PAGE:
#1 Copper Tubing or Flashing or Bus Bar

Like #1 bare bright wire, #1 copper tubing, flashing, or bus bar is also clean of any impurities like brass fittings, steel, plastic, or tin solder. Often used for plumbing fixtures, radiators for cooling systems, and electrical systems, #1 copper should be separated from other coppers that may have other materials attached. If you have roofing copper that has not been applied and is clean of tar or paint, that can also be considered #1 copper. If you’re a contractor or plumber with a lot of copper piping from plumbing fixtures, if you can cut the brass fittings and tin solder off from the ends of the copper tubing, you can make more money on it.

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#2 Copper Tubing or Flashing

After you have cut and sorted your #1 copper, it’s time to look at what you have left over. When you cut copper pipe, you will probably be left with some pieces of paint, tin solder, or brass fittings attached. This will be separated as a #2 copper and should be priced below your #1 copper price. Sometimes, copper pipes with oil residue or used with chemical applications will be sorted as #2 copper. These pieces are sorted separately because processing them takes longer and has more impurities attached.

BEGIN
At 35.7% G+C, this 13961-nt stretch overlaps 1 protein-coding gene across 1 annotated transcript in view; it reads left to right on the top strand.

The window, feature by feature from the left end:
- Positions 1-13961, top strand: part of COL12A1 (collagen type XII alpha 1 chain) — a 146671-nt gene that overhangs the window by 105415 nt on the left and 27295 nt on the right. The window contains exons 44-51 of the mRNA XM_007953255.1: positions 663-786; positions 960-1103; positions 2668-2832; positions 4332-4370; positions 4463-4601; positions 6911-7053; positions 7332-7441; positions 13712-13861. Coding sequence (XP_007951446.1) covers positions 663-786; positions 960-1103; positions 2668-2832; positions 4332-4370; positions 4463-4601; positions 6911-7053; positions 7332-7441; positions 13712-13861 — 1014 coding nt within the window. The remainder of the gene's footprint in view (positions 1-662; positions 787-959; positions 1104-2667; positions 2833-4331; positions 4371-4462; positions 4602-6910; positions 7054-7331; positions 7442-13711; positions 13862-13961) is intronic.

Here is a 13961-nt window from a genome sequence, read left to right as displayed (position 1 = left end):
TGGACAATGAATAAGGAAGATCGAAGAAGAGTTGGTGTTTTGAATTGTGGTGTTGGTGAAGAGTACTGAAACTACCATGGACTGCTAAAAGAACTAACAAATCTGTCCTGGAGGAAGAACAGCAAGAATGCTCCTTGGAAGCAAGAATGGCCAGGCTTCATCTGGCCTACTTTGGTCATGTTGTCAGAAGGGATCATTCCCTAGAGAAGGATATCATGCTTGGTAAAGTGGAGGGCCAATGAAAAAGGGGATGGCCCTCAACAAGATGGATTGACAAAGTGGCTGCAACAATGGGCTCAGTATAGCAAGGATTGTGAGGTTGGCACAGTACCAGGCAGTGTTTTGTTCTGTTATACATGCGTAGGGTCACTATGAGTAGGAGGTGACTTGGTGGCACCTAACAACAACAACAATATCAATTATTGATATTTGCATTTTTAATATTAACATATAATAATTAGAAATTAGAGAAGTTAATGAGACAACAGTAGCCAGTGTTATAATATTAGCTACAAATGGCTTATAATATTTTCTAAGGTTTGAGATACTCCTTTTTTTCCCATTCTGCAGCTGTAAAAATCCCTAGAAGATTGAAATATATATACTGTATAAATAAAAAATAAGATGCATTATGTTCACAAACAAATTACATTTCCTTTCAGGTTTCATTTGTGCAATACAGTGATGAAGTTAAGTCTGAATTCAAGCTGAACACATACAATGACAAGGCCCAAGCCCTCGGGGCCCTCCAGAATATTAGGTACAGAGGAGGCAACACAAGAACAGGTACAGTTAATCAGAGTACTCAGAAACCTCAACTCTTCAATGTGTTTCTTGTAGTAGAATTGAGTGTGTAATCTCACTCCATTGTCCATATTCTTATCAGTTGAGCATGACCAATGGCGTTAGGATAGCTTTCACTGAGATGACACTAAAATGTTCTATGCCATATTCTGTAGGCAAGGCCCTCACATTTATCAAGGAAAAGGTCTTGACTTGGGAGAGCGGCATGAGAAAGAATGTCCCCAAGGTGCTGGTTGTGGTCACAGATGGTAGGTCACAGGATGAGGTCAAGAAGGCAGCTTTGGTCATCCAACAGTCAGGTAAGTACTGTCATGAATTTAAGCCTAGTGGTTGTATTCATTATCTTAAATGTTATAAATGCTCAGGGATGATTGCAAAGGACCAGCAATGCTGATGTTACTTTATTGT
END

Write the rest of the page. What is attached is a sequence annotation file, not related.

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#3 Copper or Roofing Copper

#3 Roofing Copper is another type that is generally always separate from #1 and #2 copper. Roofing copper is usually valued much lower because of the amount of tar and/or paint on it. When processing roofing copper for reuse, the paint and tar must be burned off, which is a much more involved process. If you have roofing copper that has not been applied with tar or paint, then scrap yards will generally classify it as #1 copper or clean roofing copper.

Insulated Copper Wire & Cable

There are many types of copper wire and cable that you can learn about further, but this is the basic run down to make sure you separate these wires from the rest of your copper scrap. Copper wires and cables, used for electricity, can be found all over, from homes to cars to computers to appliances. If you want to strip the wires for bare bright copper, we suggest stripping anything that is a larger gauge than your pinky finger. Otherwise, you may spend too much time stripping the wire and not make enough money once the time and effort are spent.

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Suggested Resource: Check The iScrap App Metal Guide for Types of Wires & Cables

These are the basics of separating your copper scrap when heading to your scrap yard. Once you know the basics of types of copper, it will be easier to sort them. As you learn more, ask your scrap yard how they sort and separate their copper scrap so you know how they will buy it when you bring it to their facility to recycle. If you need help finding scrap yards, you can search through the iScrap App directory.